Now that the holiday craze has died down and it's back to reality, it's time to get serious about what lies ahead for 2015. Before you dive headfirst into your new year's resolutions list (which you dusted off from last year), we've compiled a list that will help you get your life and career on track for the coming year.
When we make decisions at work, we are often asked to explain or defend our choices before and even after they have been put into effect. Studies show that people often are not aware of their choices after they have made them, and this "choice blindness" may have serious effects upon their behavior at work.
A long time ago -- or maybe it only feels that way -- our careers were at their beginning. Full of promise, ambition, and possibly misplaced self-confidence, we embarked on our journey up the corporate ladder. The luckiest among us received plenty of advice from the wiser and more experienced people in our lives, whether they were our parents, teachers, first bosses, or friends. If we were really fortunate, we were even able to hear it.
Possibly the only upside to being unemployed, as long as it doesn't go on too long, is finally having enough time to take care of your living space and spend time with your children, if you have them. But as The Upshot's Josh Katz recently discovered, even unemployment looks different, depending on whether you're a man or a woman.
Are you going on a lot of interviews, but not getting any offers? The problem might be that you're setting your sights too low.
Whether you're switching careers out of necessity or simply the desire to make a change in your life, searching for a job takes on a new level of difficulty. Because you'll be competing with applicants who've been in the industry for years, you have to try extra hard to show hiring managers that you're the best candidate for the job -- and not just an inexperienced newbie. How do you do that? Your resume is your not-so-secret weapon. Here's how to use it to your best advantage.
When you feel confident, the people you interact with in your career are more likely to reward you with the things you want, whether it's a job or a promotion or a raise or a parking space closer to the front door. This is potentially pretty unfair, of course, since anyone who's worked with other humans for more than a day knows that confidence isn't always an indicator of competence. So what can you do, if you're deserving, but underappreciated -- and not burdened with an excess of self-regard? Game the system, and fake it until you make it.
You need to communicate in order to get what you want, whether it's a raise, a promotion, or inclusion on a team or project. Psychology offers proven communication and persuasion techniques that can increase your chances of achieving your career goals. Here's how.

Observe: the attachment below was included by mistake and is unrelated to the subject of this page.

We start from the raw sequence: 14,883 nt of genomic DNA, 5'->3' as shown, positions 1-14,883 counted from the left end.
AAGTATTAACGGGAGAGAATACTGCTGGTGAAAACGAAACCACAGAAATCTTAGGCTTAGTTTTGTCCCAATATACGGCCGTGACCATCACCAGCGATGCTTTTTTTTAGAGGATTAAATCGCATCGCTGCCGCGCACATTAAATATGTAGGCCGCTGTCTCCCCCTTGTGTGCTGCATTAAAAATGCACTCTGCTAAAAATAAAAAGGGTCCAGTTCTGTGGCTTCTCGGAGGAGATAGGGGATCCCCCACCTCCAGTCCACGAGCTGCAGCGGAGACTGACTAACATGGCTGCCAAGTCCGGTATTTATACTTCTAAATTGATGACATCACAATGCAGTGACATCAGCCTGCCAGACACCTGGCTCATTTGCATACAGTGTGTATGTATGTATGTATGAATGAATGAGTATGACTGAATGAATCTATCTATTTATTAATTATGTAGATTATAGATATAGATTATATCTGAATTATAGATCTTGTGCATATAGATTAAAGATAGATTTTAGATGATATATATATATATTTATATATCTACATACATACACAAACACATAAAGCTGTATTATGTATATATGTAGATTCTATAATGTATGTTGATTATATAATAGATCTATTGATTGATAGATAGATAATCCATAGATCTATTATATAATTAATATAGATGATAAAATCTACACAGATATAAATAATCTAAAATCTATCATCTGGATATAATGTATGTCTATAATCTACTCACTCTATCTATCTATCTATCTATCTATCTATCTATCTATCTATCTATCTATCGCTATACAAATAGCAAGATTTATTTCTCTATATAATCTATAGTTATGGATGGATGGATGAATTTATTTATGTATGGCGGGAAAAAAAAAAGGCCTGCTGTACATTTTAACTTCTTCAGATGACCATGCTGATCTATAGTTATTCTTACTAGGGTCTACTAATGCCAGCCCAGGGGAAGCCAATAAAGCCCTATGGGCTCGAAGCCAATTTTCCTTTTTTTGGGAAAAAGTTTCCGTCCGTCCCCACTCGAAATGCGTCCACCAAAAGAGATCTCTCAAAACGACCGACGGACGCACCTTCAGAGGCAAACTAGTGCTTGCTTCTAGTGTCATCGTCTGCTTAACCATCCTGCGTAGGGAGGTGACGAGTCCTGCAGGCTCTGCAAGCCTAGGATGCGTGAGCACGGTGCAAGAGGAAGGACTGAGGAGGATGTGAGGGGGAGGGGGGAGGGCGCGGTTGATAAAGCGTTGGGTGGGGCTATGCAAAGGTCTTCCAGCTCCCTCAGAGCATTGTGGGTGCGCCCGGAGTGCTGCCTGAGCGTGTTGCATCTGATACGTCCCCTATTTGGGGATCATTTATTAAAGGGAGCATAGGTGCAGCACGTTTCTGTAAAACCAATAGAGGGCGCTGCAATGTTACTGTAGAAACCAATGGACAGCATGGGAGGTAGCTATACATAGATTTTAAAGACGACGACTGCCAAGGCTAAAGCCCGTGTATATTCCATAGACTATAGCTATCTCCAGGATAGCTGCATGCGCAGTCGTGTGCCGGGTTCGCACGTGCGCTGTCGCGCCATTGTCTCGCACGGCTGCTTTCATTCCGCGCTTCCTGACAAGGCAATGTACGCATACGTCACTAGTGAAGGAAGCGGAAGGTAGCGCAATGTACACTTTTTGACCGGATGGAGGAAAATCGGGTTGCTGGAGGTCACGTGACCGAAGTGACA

Do you feel a subtle pressure to get in to work early? It's not in your head. Many companies create a culture that rewards long working hours. The problem, according to a new study from the University of Pennsylvania Perelman School of Medicine, is that getting up with the roosters often means cutting down on time spent sleeping.
Out with the old, and in with the new! While some industries are thriving in 2015, and anticipating further growth, other professions are struggling to stay relevant. Growth in the tech industry, for example, has been easy to understand and anticipate. But, other industries are paying a price for the changes technology has brought.
Startups can be a great place to work -- compared to a corporate office, the culture is smaller and more intimate. If hired, you'll probably find yourself helping out with many different projects at once, and you'll need the skill set to back that up. If you're a person that loves longer hours, closer relationships with your co-workers, and the excitement of growing along with the company, here's how you can increase your chances of getting hired at a startup.
If you are looking for a change, it is often possible to look for a job within your company. A cross-functional exposure that enhances your skill-set, or even a move to a different team that performs the same job as you, could help your career. An internal transfer offers you the opportunity to network and work with various colleagues, clients, and partners. It also helps you learn and deal with various leadership styles and team dynamics.
Checking social media non-stop around the clock has probably become more of an addiction than a habit, sucking up valuable time and energy that you could be using to advance your career. Here are a few tricks for being more productive with your social media usage in the new year.
Finally, the new year is here, which means it's time to pull out all of the inspirational hoopla to get those career go-getter juices flowing again. (But this year it will be different! Right? Right?!) We've compiled a list of ways to help kick-start the momentum you need to make 2015 a career success.
Depending on how 2014 treated you, the dawn of a new year is either a welcome chance to start over or an opportunity to continue building on what you're already creating. Either way, it's a good time to engage in a little self-reflection, so that next year brings you more of what you want in your career and your life, and less of what drove you crazy during the past 12 months.
Your resume gets your foot in the door -- or it gets thrown in the trash. The good news is that careful crafting of an effective resume is easier than you think. Remember these three things: relevant, recent, and honest. At the same time, avoid the five biggest resume mistakes listed beneath the cut and be on your way to your next job.